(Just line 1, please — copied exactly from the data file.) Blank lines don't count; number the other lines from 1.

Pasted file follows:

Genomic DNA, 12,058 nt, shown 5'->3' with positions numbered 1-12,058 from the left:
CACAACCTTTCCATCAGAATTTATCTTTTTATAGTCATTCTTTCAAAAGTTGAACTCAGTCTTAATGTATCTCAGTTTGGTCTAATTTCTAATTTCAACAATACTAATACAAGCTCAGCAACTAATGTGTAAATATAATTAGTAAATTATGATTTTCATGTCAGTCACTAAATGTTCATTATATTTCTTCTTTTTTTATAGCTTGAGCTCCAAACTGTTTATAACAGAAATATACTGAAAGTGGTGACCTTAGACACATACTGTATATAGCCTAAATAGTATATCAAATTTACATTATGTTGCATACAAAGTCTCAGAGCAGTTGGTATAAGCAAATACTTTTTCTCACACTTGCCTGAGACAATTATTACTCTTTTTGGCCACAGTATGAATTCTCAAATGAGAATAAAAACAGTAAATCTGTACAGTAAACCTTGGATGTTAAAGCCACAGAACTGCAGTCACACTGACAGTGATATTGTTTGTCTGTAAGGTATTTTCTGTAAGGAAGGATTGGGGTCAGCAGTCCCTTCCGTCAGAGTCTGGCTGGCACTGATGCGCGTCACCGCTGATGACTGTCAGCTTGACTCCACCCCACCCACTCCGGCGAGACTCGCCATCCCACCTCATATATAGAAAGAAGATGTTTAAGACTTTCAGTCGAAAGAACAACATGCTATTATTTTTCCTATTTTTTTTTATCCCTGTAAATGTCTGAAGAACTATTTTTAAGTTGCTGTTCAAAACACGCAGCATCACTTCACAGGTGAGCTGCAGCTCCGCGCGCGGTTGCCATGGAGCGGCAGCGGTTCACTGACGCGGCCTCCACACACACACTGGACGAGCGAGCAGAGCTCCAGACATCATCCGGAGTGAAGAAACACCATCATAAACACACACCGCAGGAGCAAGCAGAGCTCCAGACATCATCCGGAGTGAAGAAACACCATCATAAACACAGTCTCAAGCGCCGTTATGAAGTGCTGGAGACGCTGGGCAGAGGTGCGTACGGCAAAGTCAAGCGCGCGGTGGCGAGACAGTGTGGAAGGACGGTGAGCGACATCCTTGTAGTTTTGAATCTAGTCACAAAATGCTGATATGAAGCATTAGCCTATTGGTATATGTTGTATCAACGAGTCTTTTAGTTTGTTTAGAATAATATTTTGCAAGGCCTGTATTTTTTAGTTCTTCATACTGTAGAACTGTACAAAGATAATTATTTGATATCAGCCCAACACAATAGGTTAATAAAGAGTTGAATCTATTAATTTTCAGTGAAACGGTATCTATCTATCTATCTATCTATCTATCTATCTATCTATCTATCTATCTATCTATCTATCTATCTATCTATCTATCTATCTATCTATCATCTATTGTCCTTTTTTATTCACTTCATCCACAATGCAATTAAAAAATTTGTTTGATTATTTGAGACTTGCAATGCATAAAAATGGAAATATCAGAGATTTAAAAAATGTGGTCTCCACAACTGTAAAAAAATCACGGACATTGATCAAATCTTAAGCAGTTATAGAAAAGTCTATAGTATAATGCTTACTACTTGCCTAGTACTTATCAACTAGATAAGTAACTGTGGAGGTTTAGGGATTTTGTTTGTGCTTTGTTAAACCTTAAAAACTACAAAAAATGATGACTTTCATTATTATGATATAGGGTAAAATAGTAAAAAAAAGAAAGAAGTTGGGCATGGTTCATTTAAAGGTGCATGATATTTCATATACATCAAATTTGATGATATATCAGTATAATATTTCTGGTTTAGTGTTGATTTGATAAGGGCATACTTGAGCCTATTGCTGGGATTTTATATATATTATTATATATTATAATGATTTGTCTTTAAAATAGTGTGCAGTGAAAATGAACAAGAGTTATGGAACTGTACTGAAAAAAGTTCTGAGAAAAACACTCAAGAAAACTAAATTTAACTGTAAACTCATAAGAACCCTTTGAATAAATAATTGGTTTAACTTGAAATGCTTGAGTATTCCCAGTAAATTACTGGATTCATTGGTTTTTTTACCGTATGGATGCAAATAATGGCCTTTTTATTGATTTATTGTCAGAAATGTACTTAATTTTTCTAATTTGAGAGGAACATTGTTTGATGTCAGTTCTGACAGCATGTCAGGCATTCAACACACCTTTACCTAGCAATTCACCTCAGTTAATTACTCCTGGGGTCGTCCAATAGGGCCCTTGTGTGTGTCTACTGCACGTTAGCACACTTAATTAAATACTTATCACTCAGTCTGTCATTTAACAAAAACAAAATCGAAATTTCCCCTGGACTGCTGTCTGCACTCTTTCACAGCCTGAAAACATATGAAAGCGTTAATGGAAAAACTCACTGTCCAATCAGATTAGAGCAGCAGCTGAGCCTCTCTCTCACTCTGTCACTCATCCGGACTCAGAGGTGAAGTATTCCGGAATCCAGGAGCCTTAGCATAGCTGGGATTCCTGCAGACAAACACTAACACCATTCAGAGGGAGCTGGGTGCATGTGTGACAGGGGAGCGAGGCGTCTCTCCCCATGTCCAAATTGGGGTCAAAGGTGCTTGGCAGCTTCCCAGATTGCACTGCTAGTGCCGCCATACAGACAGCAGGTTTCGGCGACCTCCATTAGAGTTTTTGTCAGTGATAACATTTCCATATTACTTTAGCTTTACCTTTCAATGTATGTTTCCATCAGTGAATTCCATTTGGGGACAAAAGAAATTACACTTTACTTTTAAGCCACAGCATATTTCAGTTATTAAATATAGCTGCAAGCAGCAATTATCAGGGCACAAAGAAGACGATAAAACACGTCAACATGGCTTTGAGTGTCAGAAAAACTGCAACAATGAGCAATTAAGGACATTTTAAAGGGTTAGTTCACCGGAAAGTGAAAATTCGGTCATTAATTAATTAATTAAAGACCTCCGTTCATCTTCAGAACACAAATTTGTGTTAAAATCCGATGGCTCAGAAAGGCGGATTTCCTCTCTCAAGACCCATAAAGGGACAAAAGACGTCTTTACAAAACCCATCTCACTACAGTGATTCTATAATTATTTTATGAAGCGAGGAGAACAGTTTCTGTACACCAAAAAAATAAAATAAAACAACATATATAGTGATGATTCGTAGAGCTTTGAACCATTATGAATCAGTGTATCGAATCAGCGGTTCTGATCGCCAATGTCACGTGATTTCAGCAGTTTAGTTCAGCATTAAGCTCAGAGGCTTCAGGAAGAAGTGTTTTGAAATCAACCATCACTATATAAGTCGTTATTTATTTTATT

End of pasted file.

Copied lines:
Genomic DNA, 12,058 nt, shown 5'->3' with positions numbered 1-12,058 from the left: